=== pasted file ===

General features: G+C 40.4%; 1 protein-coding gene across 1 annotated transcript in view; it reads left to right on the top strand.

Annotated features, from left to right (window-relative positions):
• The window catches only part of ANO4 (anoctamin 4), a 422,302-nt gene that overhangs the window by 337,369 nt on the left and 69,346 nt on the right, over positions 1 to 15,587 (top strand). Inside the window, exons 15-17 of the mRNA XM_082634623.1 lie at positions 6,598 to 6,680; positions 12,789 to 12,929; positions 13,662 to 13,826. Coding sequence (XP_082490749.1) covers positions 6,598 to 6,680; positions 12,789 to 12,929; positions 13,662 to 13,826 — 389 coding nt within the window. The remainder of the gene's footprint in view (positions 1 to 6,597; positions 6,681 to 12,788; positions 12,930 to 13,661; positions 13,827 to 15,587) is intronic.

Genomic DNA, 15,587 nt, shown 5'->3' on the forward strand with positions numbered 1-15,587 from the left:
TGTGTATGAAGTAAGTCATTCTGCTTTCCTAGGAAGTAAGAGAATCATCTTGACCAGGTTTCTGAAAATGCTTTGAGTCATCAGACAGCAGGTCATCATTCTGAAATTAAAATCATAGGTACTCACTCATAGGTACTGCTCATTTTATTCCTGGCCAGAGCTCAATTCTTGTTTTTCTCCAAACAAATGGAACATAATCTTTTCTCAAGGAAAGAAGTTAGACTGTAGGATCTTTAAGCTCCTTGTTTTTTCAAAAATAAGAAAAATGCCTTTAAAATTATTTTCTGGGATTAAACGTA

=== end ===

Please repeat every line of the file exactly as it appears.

General features: G+C 40.4%; 1 protein-coding gene across 1 annotated transcript in view; it reads left to right on the top strand.

Annotated features, from left to right (window-relative positions):
• The window catches only part of ANO4 (anoctamin 4), a 422,302-nt gene that overhangs the window by 337,369 nt on the left and 69,346 nt on the right, over positions 1 to 15,587 (top strand). Inside the window, exons 15-17 of the mRNA XM_082634623.1 lie at positions 6,598 to 6,680; positions 12,789 to 12,929; positions 13,662 to 13,826. Coding sequence (XP_082490749.1) covers positions 6,598 to 6,680; positions 12,789 to 12,929; positions 13,662 to 13,826 — 389 coding nt within the window. The remainder of the gene's footprint in view (positions 1 to 6,597; positions 6,681 to 12,788; positions 12,930 to 13,661; positions 13,827 to 15,587) is intronic.

Genomic DNA, 15,587 nt, shown 5'->3' on the forward strand with positions numbered 1-15,587 from the left:
TGTGTATGAAGTAAGTCATTCTGCTTTCCTAGGAAGTAAGAGAATCATCTTGACCAGGTTTCTGAAAATGCTTTGAGTCATCAGACAGCAGGTCATCATTCTGAAATTAAAATCATAGGTACTCACTCATAGGTACTGCTCATTTTATTCCTGGCCAGAGCTCAATTCTTGTTTTTCTCCAAACAAATGGAACATAATCTTTTCTCAAGGAAAGAAGTTAGACTGTAGGATCTTTAAGCTCCTTGTTTTTTCAAAAATAAGAAAAATGCCTTTAAAATTATTTTCTGGGATTAAACGTA